The bottom line is clear: Our vital interests in Afghanistan are limited and military victory is not the key to achieving them. On the contrary, waging a lengthy counterinsurgency war in Afghanistan may well do more to aid Taliban recruiting than to dismantle the group, help spread conflict further into Pakistan, unify radical groups that might otherwise be quarreling amongst themselves, threaten the long-term health of the U.S. economy, and prevent the U.S. government from turning its full attention to other pressing problems. -- Afghanistan Study Group

Thursday, September 8, 2016

Update for Thursday, September 8, 2016

Taliban enter Tarin Kot, the Uruzgan capital, amid heavy fighting as residents flee. Senior officials are said to have fled to the airport, while the police and intelligence headquarters are under attack. The police chief admits that many of his men fled without a fight.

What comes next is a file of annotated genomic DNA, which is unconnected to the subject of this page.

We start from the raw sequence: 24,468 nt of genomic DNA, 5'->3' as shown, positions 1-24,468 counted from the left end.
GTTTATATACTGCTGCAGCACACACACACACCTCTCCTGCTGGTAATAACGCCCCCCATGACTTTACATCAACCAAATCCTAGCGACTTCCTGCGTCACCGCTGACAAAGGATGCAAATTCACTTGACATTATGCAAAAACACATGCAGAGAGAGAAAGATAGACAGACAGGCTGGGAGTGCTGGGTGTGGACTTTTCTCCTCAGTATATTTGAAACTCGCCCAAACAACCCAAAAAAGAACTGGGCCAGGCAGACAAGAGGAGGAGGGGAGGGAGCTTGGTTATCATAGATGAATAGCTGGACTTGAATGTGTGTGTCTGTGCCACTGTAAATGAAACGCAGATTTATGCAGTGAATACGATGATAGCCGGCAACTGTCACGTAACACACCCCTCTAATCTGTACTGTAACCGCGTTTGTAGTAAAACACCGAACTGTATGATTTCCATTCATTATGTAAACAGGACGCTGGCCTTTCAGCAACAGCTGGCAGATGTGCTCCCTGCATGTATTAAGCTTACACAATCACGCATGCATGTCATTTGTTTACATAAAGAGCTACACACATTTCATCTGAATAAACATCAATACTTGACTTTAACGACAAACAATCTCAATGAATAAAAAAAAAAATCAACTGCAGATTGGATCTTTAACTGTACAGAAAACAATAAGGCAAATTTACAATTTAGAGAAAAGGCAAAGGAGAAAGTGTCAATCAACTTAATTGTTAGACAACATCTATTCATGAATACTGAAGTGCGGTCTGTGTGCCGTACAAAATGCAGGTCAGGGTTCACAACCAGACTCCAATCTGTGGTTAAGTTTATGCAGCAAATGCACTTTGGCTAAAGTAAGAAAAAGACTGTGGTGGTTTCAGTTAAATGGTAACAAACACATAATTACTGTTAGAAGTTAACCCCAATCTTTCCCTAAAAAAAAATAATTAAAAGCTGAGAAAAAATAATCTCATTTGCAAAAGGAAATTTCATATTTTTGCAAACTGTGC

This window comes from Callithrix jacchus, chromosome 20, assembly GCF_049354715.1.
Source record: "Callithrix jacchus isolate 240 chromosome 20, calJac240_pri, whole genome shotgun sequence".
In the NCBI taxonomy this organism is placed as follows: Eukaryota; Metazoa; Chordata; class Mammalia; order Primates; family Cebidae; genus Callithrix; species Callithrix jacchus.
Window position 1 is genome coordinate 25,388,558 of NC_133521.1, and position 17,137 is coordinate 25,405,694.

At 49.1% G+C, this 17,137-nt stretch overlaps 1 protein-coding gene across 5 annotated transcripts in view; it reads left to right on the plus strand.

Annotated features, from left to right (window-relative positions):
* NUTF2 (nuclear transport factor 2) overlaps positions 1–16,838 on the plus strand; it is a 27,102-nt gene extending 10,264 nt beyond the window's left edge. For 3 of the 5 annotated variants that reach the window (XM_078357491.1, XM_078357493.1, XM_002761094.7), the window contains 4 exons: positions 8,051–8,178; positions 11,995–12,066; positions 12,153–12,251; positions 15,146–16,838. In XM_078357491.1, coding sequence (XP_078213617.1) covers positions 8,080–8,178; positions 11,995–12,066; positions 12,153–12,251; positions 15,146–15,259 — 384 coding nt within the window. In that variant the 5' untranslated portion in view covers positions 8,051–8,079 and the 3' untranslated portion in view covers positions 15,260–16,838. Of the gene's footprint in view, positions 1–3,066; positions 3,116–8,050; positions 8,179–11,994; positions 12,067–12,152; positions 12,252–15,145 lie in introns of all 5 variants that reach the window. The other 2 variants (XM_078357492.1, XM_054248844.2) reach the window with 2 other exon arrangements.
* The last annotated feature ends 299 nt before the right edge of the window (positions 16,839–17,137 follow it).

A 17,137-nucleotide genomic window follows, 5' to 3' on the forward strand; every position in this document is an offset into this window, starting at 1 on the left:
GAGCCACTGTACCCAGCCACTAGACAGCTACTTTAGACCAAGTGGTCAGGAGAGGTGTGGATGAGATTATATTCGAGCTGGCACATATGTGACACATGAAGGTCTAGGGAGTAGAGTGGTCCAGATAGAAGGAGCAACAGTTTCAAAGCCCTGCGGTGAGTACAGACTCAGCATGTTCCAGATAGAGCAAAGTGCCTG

Amid deteriorating battlefield conditions, the U.S. will deploy 1,400 troops to Afghanistan from the 3rd Brigade Combat Team, 101st Airborne Division (Air Assault) in Fort Campbell, Kentucky.

The UN reports that 93 aid workers have been abducted in Afghanistan so far this year. A spokesman also issues an urgent call for assistance as they expect 1.1 million displaced people by the end of the year, including refugees being expelled from Pakistan at the rate of 5,000 per day. 2.7 million Afghans are suffering from malnutrition, including more than 1 million children.



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